< return to conference archive

Banished: The Hidden Lives of Virginia Eugenics Survivors

    Accessibility Options

The esteemed journalist Mary Carter Bishop shares her experiences speaking with thirty survivors of Virginia’s eugenics movement, most of whom were only elementary-age children of impoverished families when they were abducted and abused. 


  • Mary Bishop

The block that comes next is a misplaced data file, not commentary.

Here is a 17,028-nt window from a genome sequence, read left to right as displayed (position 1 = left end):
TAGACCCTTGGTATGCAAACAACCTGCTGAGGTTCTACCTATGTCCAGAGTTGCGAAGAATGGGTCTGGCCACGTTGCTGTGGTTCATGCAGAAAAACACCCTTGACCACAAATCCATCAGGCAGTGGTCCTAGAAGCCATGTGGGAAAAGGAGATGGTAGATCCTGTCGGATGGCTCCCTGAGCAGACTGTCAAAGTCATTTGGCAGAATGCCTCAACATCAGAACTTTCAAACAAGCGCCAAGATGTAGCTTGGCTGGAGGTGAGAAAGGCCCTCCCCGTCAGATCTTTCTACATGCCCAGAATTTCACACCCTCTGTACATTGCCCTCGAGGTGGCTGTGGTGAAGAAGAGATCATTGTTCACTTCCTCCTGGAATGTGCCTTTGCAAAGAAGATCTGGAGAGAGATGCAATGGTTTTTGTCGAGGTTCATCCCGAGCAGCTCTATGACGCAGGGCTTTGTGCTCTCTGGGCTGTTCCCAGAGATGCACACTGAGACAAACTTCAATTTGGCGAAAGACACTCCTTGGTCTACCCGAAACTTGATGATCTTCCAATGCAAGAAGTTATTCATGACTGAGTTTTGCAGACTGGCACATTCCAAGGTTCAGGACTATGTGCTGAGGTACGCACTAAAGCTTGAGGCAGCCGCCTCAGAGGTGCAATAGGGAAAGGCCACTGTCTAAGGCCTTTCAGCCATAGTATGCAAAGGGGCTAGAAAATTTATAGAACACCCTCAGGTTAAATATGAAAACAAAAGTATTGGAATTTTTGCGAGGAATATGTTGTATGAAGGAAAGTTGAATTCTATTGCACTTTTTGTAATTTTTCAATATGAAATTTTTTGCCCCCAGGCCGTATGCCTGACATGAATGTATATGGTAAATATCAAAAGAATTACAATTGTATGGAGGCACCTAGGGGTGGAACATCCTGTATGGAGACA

Mary Carter Bishop was a reporter at five newspapers, big and small. While at The Philadelphia Inquirer, she was on a team that won a Pulitzer Prize for coverage of the partial meltdown of the Three Mile Island nuclear plant. Later, she was a Pulitzer finalist and winner of a George Polk Award for a Roanoke (Va.) Times & World-News series on pesticide poisonings and fraud by exterminators. Beginning in 1985 and continuing for years, she interviewed survivors of Virginia’s eugenics movement and published more than a dozen newspaper stories. In 2018, her memoir, Don’t You Ever: My Mother and Her Secret Son, inspired in part by her eugenics encounters, was published by Harper. She is retired and lives in Roanoke, Virginia.